This is how I came to be one of the founders of Mental Health Research UK. I have not shared my journey publicly before, but in launching our blog I am really pleased to do so and I hope it helps you to understand more about our charity.
I spent most of my career in cancer research working at the Institute of Cancer Research in London and then at Nottingham University. When I needed a change from academia in 1999, I joined the Civil Service as Director of Research and Development for one of the eight health regions in England. I was given a national responsibility too – I had hoped for cancer research, but that had already gone, so was offered mental health research.
I knew nothing about it really, apart from my own lived experience of depression which began in my early twenties and never really went away. I had designed one clinical trial with colleagues in Nottingham – a randomised trial of antidepressant medication compared to counselling. So I had a huge amount of ground to make up. The first thing that I was asked to do was to find some funds for policy-related research – about £9m I seem to remember – which I did by going cap in hand to various agencies - but there was no join up, no coordination.
I had assumed that there would be something equivalent to Cancer Research UK (which had funded much of my own research) and was truly astonished that there was not. In fact, there was nothing at all. That was when I decided when I had a bit more time I would do something about it.
So, a few years later in about 2006, I started to think about how to start a mental health research charity. The first thing was to secure a name, so I talked to my son-in-law (who knew about these things) and he bought me as many of the names incorporating Mental Health Research or MHRUK that were available. Our name has proved to be a huge asset, because people who genuinely care about making a long-term difference in terms of mental health find us easily online.
My next port of call was Mark Walport, the then Director of the Wellcome Trust. I knew him a little and he was kind enough to listen. He also told me that he had had another approach from two barristers, John Grace QC and Dr Laura Davidson. He introduced us, and also organised a seminar with some of the leading academics in the field. We didn’t want to duplicate any work, and we also didn’t particularly want or intend to set up our own charity at the start. However, every single person who attended that discussion meeting urged us to, and said it was sorely needed. So that was how John, Laura and I met and ended up working together. And I am so pleased that we did.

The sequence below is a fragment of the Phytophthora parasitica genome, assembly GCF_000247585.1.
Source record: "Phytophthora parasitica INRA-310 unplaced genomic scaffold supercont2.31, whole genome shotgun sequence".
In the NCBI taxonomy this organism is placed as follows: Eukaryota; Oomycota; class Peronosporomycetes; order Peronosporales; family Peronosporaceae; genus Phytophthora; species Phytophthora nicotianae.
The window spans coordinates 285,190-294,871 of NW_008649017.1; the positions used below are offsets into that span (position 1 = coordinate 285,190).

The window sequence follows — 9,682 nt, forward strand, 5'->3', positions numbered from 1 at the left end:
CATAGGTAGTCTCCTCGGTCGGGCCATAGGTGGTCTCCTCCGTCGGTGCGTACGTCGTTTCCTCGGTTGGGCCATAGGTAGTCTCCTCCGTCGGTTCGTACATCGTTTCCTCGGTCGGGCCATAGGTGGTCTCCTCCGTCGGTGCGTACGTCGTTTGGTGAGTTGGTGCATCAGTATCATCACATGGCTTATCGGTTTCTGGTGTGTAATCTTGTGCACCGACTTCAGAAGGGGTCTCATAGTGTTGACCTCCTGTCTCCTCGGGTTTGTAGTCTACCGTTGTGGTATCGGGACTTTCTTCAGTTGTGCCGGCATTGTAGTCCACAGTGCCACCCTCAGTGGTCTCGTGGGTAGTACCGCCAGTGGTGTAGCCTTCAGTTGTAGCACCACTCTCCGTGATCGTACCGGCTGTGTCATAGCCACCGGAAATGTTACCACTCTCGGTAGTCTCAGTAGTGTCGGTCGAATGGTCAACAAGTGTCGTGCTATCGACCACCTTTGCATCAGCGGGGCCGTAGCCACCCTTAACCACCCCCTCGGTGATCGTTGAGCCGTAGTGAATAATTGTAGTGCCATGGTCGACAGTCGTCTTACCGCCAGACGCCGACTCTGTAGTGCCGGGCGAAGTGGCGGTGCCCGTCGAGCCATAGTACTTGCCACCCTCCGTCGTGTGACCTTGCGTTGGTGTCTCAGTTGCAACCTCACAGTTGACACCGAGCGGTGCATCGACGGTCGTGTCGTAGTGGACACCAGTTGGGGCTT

Around the same time, I went to all the mental health charities that I could find, some of which did fund some research, to see what they thought. It was not encouraging, but Rethink Mental Illness was interested thanks to their Research Director Vanessa Pinfold (now Director of the McPin Foundation and a Trustee of Mental Health Research UK). I also went to see the CEO of the South London and Maudsley NHS Trust and as many academic psychiatrists as I had discovered in my Department of Health years. By then I had moved on to be Chair of Nottinghamshire Healthcare NHS Trust and could devote some spare time to my new venture – Mental Health Research UK – which we formally registered as a charity in 2008.